With limited capacity to support this reflective work beyond the main evaluation, the PPR team has additional expertise around user/qualitative research which wasn’t available internally.
“[There was value in] bringing in an external party to give a sense of perspective and help us identify all that we had achieved.”
Time to self-reflect
PPR believes that it is crucial to get the views of people closest to a challenge, to speak about the challenge. We listen to people, hear their stories, surface their insights and help to make sense and amplify those voices. Through this work an authentic voice emerges that allows deeper reflection and fresher, more robust actions to come to the surface.
The interview process allowed time to self-reflect on a theme close to the participant. Questions were very open-ended. We allowed the space to ruminate on the last year, this often surfaced tensions to talk through but shaking that off leading to immense pride when participants realised the scale of what they had achieved.
There is definitely a feeling of freedom with this way of working giving people the opportunity to comment and contribute in multiple ways and on varied themes.
PPR works to create the conditions for learning through change. The workshop carved out time to ensure everyone was involved and working on something collaboratively after setting the learning and reflective tone before focusing on the discussion of our key themes.
What did we learn?
So what now? How would the NTP recommend this scale of work be approached for future programmes? The final reflections report goes on to describe what was learnt through delivering the NTP during the year and what it might mean for other programmes working with schools and for policymakers.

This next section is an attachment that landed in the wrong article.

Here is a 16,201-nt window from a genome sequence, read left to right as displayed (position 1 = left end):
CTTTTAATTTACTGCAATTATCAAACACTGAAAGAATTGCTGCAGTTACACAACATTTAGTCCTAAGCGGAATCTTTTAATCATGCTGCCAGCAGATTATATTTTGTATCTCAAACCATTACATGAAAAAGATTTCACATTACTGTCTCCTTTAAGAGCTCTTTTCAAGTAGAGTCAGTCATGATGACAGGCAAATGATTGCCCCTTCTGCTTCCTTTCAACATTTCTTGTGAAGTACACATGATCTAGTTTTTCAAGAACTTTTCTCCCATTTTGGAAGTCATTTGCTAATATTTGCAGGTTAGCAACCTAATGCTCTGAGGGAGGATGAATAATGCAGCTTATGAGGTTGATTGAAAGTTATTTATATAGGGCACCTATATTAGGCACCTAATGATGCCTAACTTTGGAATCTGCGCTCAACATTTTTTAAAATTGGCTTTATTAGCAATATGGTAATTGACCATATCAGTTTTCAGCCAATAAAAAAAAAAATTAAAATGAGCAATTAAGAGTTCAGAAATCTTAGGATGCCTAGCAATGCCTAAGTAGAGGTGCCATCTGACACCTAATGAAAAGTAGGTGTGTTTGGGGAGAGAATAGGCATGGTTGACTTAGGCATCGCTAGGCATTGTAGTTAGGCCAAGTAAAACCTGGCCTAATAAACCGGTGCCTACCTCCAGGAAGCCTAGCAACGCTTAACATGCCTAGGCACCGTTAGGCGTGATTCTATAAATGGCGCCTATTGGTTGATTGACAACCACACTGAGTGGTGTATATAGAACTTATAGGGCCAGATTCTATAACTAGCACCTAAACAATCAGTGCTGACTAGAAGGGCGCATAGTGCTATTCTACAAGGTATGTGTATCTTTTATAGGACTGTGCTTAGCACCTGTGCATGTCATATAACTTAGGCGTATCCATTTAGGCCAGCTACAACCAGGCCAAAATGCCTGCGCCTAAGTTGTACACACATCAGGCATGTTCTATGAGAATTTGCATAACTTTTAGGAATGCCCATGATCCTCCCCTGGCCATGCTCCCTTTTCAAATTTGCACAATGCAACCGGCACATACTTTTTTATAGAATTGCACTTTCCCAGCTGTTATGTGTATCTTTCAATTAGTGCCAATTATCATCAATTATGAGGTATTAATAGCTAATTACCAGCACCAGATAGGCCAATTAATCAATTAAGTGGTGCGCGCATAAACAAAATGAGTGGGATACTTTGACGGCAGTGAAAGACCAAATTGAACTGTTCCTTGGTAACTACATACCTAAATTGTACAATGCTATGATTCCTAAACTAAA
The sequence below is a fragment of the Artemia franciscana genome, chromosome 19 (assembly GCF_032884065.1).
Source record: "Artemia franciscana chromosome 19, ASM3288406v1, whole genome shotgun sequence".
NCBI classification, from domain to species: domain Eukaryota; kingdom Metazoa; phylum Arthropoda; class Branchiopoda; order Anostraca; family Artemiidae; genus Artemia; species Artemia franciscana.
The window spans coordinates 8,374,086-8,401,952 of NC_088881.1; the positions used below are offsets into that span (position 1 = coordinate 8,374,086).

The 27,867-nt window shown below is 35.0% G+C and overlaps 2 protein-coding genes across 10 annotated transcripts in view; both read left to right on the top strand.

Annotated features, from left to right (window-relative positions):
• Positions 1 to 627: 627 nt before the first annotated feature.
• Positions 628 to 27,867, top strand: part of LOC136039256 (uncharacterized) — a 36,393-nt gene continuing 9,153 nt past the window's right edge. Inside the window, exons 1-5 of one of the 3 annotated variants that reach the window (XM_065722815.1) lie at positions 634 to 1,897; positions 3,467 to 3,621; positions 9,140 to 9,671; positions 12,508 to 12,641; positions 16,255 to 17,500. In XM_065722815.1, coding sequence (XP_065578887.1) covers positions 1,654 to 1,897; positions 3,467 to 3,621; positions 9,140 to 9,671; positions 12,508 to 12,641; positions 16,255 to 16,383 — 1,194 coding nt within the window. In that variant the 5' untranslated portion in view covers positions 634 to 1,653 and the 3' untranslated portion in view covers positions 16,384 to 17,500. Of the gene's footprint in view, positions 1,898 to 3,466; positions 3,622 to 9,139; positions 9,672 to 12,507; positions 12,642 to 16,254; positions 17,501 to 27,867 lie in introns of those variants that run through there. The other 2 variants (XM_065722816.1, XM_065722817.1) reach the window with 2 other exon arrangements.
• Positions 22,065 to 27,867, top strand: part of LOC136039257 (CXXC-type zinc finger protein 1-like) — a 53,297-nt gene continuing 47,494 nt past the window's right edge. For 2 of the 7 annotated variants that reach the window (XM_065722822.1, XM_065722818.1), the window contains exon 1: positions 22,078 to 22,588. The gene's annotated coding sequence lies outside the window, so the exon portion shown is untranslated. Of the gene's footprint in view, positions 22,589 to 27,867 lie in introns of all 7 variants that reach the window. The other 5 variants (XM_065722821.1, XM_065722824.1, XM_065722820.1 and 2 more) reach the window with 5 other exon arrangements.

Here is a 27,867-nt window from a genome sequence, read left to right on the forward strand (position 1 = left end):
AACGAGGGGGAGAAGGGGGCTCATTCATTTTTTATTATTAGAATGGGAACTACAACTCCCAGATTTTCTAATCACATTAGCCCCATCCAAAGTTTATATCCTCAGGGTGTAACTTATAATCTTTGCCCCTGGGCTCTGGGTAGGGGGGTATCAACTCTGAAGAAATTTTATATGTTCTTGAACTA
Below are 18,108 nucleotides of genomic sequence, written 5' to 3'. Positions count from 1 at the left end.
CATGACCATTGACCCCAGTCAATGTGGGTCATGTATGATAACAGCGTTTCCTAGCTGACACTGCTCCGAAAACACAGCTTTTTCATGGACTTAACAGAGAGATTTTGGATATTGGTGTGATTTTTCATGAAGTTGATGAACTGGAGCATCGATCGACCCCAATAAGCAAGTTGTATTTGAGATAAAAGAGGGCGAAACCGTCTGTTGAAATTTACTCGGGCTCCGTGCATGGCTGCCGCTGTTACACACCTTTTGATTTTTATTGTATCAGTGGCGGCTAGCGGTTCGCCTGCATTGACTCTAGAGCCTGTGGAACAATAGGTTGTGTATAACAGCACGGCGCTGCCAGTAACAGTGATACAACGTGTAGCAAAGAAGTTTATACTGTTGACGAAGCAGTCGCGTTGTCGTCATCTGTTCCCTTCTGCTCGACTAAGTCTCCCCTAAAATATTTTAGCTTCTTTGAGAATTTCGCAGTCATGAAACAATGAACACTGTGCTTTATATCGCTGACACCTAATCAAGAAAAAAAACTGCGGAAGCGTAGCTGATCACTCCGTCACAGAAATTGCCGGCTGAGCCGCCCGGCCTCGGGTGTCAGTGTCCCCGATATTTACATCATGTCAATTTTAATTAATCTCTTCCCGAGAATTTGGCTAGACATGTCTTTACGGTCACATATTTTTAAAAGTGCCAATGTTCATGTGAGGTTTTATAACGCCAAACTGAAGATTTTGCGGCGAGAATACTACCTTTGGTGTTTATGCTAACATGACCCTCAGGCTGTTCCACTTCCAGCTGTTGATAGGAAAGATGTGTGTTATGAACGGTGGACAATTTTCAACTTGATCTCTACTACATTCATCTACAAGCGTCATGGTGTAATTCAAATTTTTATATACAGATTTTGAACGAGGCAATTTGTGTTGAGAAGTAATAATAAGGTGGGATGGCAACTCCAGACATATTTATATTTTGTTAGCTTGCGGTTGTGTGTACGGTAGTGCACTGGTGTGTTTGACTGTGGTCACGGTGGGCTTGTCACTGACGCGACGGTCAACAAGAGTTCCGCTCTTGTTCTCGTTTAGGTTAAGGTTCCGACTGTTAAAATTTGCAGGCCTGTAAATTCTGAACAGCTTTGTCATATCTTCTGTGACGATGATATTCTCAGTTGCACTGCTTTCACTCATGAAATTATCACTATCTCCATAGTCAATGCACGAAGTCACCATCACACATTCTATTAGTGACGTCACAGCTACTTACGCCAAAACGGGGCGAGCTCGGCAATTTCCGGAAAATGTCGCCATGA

Pace and timing
- It is not always possible to wait for perfect
- Feedback from users and stakeholders should be prioritised
- Address any misconceptions rapidly
- Time needed for adaptation and change
- Create a shared vision with partners
- Support partners to strengthen their processes and systems
Scale and complexity
- Manage stakeholder expectations carefully
- Be realistic about what evaluation can achieve
- Keenness to take advantage of new even in the most challenging circumstances
- Acknowledge tensions between evidence-based design and the flexibility that is needed in systems
- Design in data with feasibility and programme needs in mind
And working with PPR, what was that experience like?
Very positive – clear and responsive…we moved the work along quickly as a result.
…Clear, direct, completely reliable and plain speaking (in a good way) in the written outputs. [It] was great to work with people who know what they are doing when it comes to this kind of research.
The first year of the National Tutoring Programme had to work through an insurmountable challenge. Teams were constantly pushing, thinking, pausing and reflecting on what they had learnt before jumping back in and getting on with the job. There was a real sense of honesty and catharsis, for this work was not easy, it was wrapped up in precast assumptions that had to be worked through, almost broken through. Not only did the NTP have to scale an already complex challenge, they had to do this through a pandemic!